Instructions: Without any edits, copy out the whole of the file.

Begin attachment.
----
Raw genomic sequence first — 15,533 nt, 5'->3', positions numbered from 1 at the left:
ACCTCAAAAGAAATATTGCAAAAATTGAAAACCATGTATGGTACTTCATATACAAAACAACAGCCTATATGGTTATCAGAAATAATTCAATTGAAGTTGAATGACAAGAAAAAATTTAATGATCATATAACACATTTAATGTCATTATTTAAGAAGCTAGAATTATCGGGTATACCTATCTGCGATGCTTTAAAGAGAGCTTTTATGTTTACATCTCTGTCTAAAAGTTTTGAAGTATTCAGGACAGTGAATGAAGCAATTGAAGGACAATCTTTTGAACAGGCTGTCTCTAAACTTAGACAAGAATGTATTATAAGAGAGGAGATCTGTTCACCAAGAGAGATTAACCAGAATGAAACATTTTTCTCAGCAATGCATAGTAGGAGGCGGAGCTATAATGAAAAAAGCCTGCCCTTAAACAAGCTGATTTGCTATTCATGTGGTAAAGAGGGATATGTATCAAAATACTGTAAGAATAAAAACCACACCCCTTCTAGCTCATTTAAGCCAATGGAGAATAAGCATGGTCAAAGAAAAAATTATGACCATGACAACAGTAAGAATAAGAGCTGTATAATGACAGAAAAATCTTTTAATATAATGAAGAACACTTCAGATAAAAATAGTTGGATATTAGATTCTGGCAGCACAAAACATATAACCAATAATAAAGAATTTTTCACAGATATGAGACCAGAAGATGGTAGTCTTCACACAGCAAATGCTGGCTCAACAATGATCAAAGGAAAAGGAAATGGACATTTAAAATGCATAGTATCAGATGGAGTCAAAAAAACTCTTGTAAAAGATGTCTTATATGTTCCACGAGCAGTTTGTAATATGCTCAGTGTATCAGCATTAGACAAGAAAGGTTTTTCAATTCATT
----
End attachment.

Raw genomic sequence first — 15,533 nt, 5'->3', positions numbered from 1 at the left:
ACCTCAAAAGAAATATTGCAAAAATTGAAAACCATGTATGGTACTTCATATACAAAACAACAGCCTATATGGTTATCAGAAATAATTCAATTGAAGTTGAATGACAAGAAAAAATTTAATGATCATATAACACATTTAATGTCATTATTTAAGAAGCTAGAATTATCGGGTATACCTATCTGCGATGCTTTAAAGAGAGCTTTTATGTTTACATCTCTGTCTAAAAGTTTTGAAGTATTCAGGACAGTGAATGAAGCAATTGAAGGACAATCTTTTGAACAGGCTGTCTCTAAACTTAGACAAGAATGTATTATAAGAGAGGAGATCTGTTCACCAAGAGAGATTAACCAGAATGAAACATTTTTCTCAGCAATGCATAGTAGGAGGCGGAGCTATAATGAAAAAAGCCTGCCCTTAAACAAGCTGATTTGCTATTCATGTGGTAAAGAGGGATATGTATCAAAATACTGTAAGAATAAAAACCACACCCCTTCTAGCTCATTTAAGCCAATGGAGAATAAGCATGGTCAAAGAAAAAATTATGACCATGACAACAGTAAGAATAAGAGCTGTATAATGACAGAAAAATCTTTTAATATAATGAAGAACACTTCAGATAAAAATAGTTGGATATTAGATTCTGGCAGCACAAAACATATAACCAATAATAAAGAATTTTTCACAGATATGAGACCAGAAGATGGTAGTCTTCACACAGCAAATGCTGGCTCAACAATGATCAAAGGAAAAGGAAATGGACATTTAAAATGCATAGTATCAGATGGAGTCAAAAAAACTCTTGTAAAAGATGTCTTATATGTTCCACGAGCAGTTTGTAATATGCTCAGTGTATCAGCATTAGACAAGAAAGGTTTTTCAATTCATT